CS97 — GIS tools

GDAL | C++ GDAL Wrapper
GDAL is a toolkit for reading, writing, and converting a number of raster and vector formats. I installed GDAL 1.3.2 on the lab machines. GDAL has a number of utilities, but the three I use most and the three you will likely use most are gdalinfo, gdal_translate, and gdalwarp. I'll show some basic usage of each tool below.
For these examples, I'll use a sample data set of Delaware County, PA downloaded from the USGS Seamless Data Distribution System. This data is 3 arc second data (about 90 meter resolution) from the Shuttle Radar Topography Mission (SRTM).

Using gdalinfo

sample data delco.zip
> unzip delco.zip
> gdalinfo delco/delco
Driver: AIG/Arc/Info Binary Grid
Size is 504, 361
Coordinate System is:
        SPHEROID["WGS 84",6378137,298.257223563,
Origin = (-75.628333,40.095833)
Pixel Size = (0.00083333,-0.00083333)
Corner Coordinates:
Upper Left  ( -75.6283333,  40.0958333) ( 75d37'42.00"W, 40d 5'45.00"N)
Lower Left  ( -75.6283333,  39.7950000) ( 75d37'42.00"W, 39d47'42.00"N)
Upper Right ( -75.2083333,  40.0958333) ( 75d12'30.00"W, 40d 5'45.00"N)
Lower Right ( -75.2083333,  39.7950000) ( 75d12'30.00"W, 39d47'42.00"N)
Center      ( -75.4183333,  39.9454167) ( 75d25'6.00"W, 39d56'43.50"N)
Band 1 Block=504x4 Type=Float32, ColorInterp=Undefined
  Min=-61.000 Max=227.000
  NoData Value=-3.40282e+38

A couple of things to point out... Size is given in columns, rows, so this is a 504 columns x 361 rows data set. The Driver field tells you what kind of raster format this is. Arc/Info Binary grid is pretty common. seamless.usgs.gov gives you only these file formats. The Coordinate system data you can ignore temporarily. Eventually, we will need to project or transform some data sets from one projection to another, and this coordinate system info is useful for that. Note however that UNIT is set to degree meaning this data is unprojected and pixel coordinates represent lat/long coordinates. The Pixel Size is 0.0008333 degrees or 3 arc-seconds. This roughly corresponds to 90 meter pixels. The corner coordinates of the data are also given in projected and lat/long coordinates. Since the projection for this data is lat/long, the numbers are the same. The min and max elevations are also given. This elevation is stated in meters. How do I know? Because the USGS site tells me. It really should be included in the data file somewhere, perhaps as an additional readme, but it isn't.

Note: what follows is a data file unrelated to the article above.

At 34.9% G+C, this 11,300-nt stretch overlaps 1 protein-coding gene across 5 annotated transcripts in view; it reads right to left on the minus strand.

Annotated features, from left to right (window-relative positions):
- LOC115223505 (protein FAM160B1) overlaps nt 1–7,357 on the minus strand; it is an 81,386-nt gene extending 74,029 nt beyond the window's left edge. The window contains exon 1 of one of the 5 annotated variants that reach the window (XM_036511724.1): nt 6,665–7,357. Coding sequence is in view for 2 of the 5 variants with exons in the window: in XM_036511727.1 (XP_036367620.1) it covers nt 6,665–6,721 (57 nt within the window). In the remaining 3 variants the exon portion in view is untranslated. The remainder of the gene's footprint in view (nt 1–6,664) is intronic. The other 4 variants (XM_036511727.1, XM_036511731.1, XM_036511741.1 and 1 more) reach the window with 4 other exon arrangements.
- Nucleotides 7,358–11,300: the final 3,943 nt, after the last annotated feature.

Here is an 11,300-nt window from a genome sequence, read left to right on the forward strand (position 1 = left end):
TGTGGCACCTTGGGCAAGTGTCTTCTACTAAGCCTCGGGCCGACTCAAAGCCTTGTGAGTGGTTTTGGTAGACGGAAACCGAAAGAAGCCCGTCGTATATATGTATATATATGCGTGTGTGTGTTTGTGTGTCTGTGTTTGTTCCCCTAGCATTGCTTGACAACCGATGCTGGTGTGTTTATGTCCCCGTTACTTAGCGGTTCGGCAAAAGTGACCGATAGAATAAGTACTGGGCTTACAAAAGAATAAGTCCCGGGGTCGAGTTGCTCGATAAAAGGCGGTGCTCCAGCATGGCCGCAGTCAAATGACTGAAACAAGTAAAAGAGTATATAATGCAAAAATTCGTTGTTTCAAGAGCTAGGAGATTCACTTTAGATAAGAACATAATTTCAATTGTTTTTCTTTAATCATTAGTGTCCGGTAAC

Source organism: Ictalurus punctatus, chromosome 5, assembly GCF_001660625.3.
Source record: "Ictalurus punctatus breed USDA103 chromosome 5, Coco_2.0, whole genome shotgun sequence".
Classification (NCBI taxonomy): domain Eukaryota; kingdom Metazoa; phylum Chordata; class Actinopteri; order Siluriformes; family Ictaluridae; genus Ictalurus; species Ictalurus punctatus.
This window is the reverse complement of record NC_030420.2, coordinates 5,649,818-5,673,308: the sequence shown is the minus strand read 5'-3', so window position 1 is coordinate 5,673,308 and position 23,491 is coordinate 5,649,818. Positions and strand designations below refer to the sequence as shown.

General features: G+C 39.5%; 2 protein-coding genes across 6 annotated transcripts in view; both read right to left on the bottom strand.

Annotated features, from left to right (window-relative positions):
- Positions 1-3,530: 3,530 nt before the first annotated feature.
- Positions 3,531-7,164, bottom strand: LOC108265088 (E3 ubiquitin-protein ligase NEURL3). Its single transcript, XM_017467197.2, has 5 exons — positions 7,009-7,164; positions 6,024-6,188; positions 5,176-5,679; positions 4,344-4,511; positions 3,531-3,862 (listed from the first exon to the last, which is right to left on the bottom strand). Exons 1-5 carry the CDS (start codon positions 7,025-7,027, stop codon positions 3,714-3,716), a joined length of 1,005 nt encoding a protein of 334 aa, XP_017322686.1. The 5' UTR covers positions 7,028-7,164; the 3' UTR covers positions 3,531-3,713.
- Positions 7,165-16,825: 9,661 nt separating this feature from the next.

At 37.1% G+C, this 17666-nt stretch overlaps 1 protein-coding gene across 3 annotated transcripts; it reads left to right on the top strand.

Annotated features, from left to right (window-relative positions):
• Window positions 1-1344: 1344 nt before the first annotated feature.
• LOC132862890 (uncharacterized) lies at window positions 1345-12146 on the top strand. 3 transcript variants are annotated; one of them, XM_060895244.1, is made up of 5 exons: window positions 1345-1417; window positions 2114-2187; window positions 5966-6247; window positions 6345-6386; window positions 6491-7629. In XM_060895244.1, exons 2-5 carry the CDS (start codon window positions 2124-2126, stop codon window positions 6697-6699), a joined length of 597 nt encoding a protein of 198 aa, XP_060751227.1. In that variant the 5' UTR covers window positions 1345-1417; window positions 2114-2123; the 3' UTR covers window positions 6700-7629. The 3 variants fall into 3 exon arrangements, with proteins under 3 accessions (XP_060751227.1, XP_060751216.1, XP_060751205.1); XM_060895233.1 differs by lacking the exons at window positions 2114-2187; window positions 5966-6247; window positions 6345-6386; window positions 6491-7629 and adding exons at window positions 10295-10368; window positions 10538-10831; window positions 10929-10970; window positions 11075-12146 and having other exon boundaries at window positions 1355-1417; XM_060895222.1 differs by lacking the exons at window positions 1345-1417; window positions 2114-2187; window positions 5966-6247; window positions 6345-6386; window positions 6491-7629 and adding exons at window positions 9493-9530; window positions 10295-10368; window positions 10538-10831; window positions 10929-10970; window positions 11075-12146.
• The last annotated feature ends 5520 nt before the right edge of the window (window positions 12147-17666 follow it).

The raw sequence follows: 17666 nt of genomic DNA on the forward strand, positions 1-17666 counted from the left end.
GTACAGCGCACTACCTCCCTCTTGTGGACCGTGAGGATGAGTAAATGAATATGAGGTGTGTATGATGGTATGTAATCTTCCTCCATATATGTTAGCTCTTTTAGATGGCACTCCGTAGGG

A word about nodata:

Raster formats are rectangular arrays of data, but sometimes we don't have a measured value for every cell in the array, or we have irregularly shaped data that doesn't fill up a rectangular bounding box. In these cases, we can write a special NoData value for that pixel. Some data formats will report the nodata value through gdalinfo, while some do not. Conceptually if you are working with data that has nodata values, you should ignore them. They are not real data, so don't try to do things like average a real data value with a no data value. You can pollute you real data this way. When designing your own tools, you should decide if nodata will be a problem, and if you need to know the nodata value, your programs should have a way to ask the user what the nodata value is if you can not infer it directly from your data.

Using gdal_translate